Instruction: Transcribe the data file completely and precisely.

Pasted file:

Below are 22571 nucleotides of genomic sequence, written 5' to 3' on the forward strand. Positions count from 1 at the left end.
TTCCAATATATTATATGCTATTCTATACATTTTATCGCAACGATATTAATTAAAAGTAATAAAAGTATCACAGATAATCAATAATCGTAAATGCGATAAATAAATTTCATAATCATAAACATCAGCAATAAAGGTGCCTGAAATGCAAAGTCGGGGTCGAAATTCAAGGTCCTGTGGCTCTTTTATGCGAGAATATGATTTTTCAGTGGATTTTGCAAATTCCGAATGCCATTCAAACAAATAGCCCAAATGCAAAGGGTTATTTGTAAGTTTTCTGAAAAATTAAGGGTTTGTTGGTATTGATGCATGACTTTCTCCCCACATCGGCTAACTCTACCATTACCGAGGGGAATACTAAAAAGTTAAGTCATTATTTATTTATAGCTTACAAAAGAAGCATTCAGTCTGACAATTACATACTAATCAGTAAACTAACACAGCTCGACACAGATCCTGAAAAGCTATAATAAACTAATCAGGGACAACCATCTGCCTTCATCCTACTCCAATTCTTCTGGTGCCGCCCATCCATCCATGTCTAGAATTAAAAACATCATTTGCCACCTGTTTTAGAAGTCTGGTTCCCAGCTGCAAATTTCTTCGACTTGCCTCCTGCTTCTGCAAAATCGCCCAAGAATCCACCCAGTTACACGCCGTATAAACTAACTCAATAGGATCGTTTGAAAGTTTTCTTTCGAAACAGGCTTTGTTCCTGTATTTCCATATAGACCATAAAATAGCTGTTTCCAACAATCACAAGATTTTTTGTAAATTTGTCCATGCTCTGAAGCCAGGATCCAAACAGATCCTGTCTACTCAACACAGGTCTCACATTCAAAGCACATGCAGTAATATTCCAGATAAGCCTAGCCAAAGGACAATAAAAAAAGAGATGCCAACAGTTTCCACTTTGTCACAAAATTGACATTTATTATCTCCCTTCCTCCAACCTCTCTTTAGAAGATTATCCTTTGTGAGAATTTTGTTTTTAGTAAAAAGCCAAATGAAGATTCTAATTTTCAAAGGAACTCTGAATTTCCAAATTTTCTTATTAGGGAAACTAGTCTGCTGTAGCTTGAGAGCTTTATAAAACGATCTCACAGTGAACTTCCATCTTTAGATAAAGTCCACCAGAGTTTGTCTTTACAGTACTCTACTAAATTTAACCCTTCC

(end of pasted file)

Below are 22571 nucleotides of genomic sequence, written 5' to 3' on the forward strand. Positions count from 1 at the left end.
TTCCAATATATTATATGCTATTCTATACATTTTATCGCAACGATATTAATTAAAAGTAATAAAAGTATCACAGATAATCAATAATCGTAAATGCGATAAATAAATTTCATAATCATAAACATCAGCAATAAAGGTGCCTGAAATGCAAAGTCGGGGTCGAAATTCAAGGTCCTGTGGCTCTTTTATGCGAGAATATGATTTTTCAGTGGATTTTGCAAATTCCGAATGCCATTCAAACAAATAGCCCAAATGCAAAGGGTTATTTGTAAGTTTTCTGAAAAATTAAGGGTTTGTTGGTATTGATGCATGACTTTCTCCCCACATCGGCTAACTCTACCATTACCGAGGGGAATACTAAAAAGTTAAGTCATTATTTATTTATAGCTTACAAAAGAAGCATTCAGTCTGACAATTACATACTAATCAGTAAACTAACACAGCTCGACACAGATCCTGAAAAGCTATAATAAACTAATCAGGGACAACCATCTGCCTTCATCCTACTCCAATTCTTCTGGTGCCGCCCATCCATCCATGTCTAGAATTAAAAACATCATTTGCCACCTGTTTTAGAAGTCTGGTTCCCAGCTGCAAATTTCTTCGACTTGCCTCCTGCTTCTGCAAAATCGCCCAAGAATCCACCCAGTTACACGCCGTATAAACTAACTCAATAGGATCGTTTGAAAGTTTTCTTTCGAAACAGGCTTTGTTCCTGTATTTCCATATAGACCATAAAATAGCTGTTTCCAACAATCACAAGATTTTTTGTAAATTTGTCCATGCTCTGAAGCCAGGATCCAAACAGATCCTGTCTACTCAACACAGGTCTCACATTCAAAGCACATGCAGTAATATTCCAGATAAGCCTAGCCAAAGGACAATAAAAAAAGAGATGCCAACAGTTTCCACTTTGTCACAAAATTGACATTTATTATCTCCCTTCCTCCAACCTCTCTTTAGAAGATTATCCTTTGTGAGAATTTTGTTTTTAGTAAAAAGCCAAATGAAGATTCTAATTTTCAAAGGAACTCTGAATTTCCAAATTTTCTTATTAGGGAAACTAGTCTGCTGTAGCTTGAGAGCTTTATAAAACGATCTCACAGTGAACTTCCATCTTTAGATAAAGTCCACCAGAGTTTGTCTTTACAGTACTCTACTAAATTTAACCCTTCC